This year, upstart producer Benevolent Neglect charmed Wine Access members with their brooding, expressive Syrah so much we’re included more of their wine’s in the September wine club. On the eve of harvest, we sat down with co-founder and winemaker Matt Nagy to talk all things wine, and Northern California.
WA: How did you get into wine?
MN: I took a Wine and Spirits appreciation class when I was in college at South Carolina, and ended up getting curious about production as a result. I took my first harvest job in New York and everything blossomed from there.
WA: Looking back, is there anything you would have done differently?
MN: I would have loved to work a vintage in Europe earlier in my career, but to be serious about making California wines it was necessary to be out here and absorb as much as possible.
WA: On any given weeknight, what are you most likely to be drinking?
MN: Usually a crisp, light white during the summertime. Or Counoise, all the time.
WA: What wines inspire you?
MN: Any wine that is alive, and can express place. Top tier white wines are incredibly hard to make and I’ve developed a serious appreciation for winemakers who get that right. On the red side, Nebbiolo is always a wonder with its longevity, tension, and brightness.
WA: How has your approach to winemaking changed over the years? How has the region you work in changed?
MN: Every year you work with a vineyard, you learn a little bit more about each site. I try and get better each year about getting the pick date right, it makes everything else so much easier over the course of the fermentation as well as elevage. Every year has been different so far, and with climate change, it is incredibly hard to predict what is going to happen year over year. Likewise, it is incredibly hard to predict how much Northern California is going to change in the next 5-10 years.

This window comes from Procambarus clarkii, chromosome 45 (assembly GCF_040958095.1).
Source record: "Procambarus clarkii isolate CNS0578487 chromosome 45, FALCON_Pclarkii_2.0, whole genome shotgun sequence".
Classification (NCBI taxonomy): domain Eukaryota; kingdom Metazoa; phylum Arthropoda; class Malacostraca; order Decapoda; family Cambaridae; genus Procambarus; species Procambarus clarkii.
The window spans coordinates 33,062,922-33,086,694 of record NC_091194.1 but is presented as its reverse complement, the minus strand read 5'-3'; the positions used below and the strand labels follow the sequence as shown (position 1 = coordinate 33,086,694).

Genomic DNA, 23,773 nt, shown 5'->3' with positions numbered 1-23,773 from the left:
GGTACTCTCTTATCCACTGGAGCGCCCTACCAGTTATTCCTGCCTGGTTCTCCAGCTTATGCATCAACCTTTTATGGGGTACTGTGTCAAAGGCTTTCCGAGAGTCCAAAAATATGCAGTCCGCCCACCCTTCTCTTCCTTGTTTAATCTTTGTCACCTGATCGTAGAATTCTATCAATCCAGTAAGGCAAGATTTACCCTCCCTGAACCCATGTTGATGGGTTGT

WA: What’s the most bizarre thing someone has ever said to you about your wine?
MN: Our Syrah was recently referred to as “Moreish” —a bit of english slang that I had to look up. Turns out it’s a good thing…
WA: What brings you the most joy?
MN: One of the big draws in winemaking initially was being able to work with my hands and produce a tangible product at the end. To be able to share that with people, tell the stories of the year and the personality of each wine—that is the most satisfying part.
WA: What’s the craziest thing that’s ever happened to you during harvest?
MN: Aside from fires, heat waves, and the like? Usually it involves getting a forklift stuck in the mud at the worst possible time, or broken-down trucks. Playing cricket with a bung in New Zealand while waiting for the power to come back on was surely a highlight. All of us are a little bit crazy for loving this industry and loving harvest—but the hardship is truly part of the charm.
WA: If you could make wine from any other region in the world, where would you go?
MN: I’m attracted to the fringes and new frontiers. I’m currently also working with a winery based in Colorado and absolutely loving that we have a hand in shaping the region, testing new varietals, and seeing what works best. The same mentality is what also attracts me to places like Tasmania, the U.K., and Hungary—a country which has had to rediscover their 500-year history after communism.
WA: What’s the #1 thing you want all wine drinkers to remember?
MN: That wine is supposed to be fun, and supposed to be shared with friends and family. It can be rewarding to take it seriously from time to time, but at the end of the day drinking wine is about enjoying a moment and place in time.
WA: What wine in the store would you like to drink right now?